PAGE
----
• Adult females typically have a body length of 1.5 inches (3.8 cm), while males are slightly smaller

The leg span of the rain spider is impressive, with females having a leg span of up to 4 inches (10 cm) and males generally smaller. These spiders are known for their strong, robust body structure, which allows them to easily capture and subdue prey, such as crickets, cockroaches, and moths. They are also known to occasionally feed on small geckos.

Color and Patterns

  • Rain spiders have a distinctive coloration pattern
  • Their body is predominantly tan or yellow with black and white markings

An example of their appearance includes bands of color on their legs that alternate between yellow and black, providing excellent camouflage within plants. Additionally, their body is often adorned with black and white patterns that help them blend into their environment, as they rely mostly on their eyesight for hunting prey.

These spiders share some similarities with jumping spiders, in terms of body size and eyesight capabilities. However, unlike jumping spiders, rain spiders are more likely to use natural cover, such as stones and plants, to hide from predators and ambush their prey.

Distribution and Habitat Variation

Across South African Regions

Rain spiders are predominantly found in South African regions. They are quite common in provinces such as:

  • Mpumalanga
  • Limpopo
  • Western Cape
  • North West

These spiders prefer areas with mild to warm climates, allowing them to thrive in various ecosystems.

Habitats in Different Ecosystems

  • Savannah Woodlands: Rain spiders are abundant in savannah woodlands, as the dense vegetation offers ample hiding and hunting grounds.
  • Kloof: Kloofs are another preferred habitat for these spiders, as the valleys and ravines provide shelter and access to food sources like insects.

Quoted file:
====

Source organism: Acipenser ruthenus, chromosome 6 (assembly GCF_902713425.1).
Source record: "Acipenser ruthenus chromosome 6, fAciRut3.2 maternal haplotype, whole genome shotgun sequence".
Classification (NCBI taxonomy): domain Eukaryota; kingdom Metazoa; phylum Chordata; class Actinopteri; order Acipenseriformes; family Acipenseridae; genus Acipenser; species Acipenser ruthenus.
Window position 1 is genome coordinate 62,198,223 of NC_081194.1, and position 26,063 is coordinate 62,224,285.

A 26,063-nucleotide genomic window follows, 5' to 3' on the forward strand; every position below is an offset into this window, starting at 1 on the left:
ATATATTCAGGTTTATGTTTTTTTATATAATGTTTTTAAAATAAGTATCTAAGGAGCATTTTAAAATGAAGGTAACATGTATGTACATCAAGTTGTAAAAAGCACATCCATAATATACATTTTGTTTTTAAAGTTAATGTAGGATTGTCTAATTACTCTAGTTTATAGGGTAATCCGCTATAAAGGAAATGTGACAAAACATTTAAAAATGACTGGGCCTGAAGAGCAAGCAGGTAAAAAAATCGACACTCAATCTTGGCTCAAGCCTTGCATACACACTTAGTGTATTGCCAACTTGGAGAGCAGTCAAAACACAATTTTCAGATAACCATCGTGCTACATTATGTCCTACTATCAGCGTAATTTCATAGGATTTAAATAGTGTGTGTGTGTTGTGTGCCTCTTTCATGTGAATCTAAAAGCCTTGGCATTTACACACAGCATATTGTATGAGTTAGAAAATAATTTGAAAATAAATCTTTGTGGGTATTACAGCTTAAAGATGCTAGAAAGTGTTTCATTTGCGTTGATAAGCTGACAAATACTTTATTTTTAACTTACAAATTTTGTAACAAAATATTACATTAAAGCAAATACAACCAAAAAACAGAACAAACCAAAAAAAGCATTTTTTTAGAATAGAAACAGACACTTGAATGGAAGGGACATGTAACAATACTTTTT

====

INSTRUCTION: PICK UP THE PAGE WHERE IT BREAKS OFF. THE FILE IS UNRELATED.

Comparison Table

Habitat Pros Cons
Savannah Woodlands Abundant hiding and hunting grounds None
Kloof Shelter and food accessibility Limited distribution

Understanding the distribution and habitat variation of rain spiders helps us paint a clearer picture of their prevalence and ecology across South African regions.

Species Identification

Rain Spider Vs. Other Spider Species

The Rain Spider, also known as Palystes superciliosus, is a species of huntsman spider commonly found in Southern Africa. To help differentiate it from other spider species, consider the following characteristics:

  • Size: Rain spiders are relatively large, with their body length reaching 1.2 inches (30mm) and leg spans of up to 4 inches (100mm).
  • Hairs: These spiders have a hairy appearance.
  • Markings: Rain spiders have distinct markings, with a cream or light-colored band around their body.

Here’s a comparison table of Rain Spider and other spider species:

Spider Species Size Hairs Markings
Rain Spider Large (1.2 in) Hairy Cream or light-colored band around body
Other Spiders Varies Varies Unique to each species

Rain spiders are known to enter human dwellings, especially when their habitat is disturbed. They can be a cause for concern, and some people may want to get rid of them. However, bear in mind that these spiders are not dangerous to humans and are actually helpful in controlling insect populations.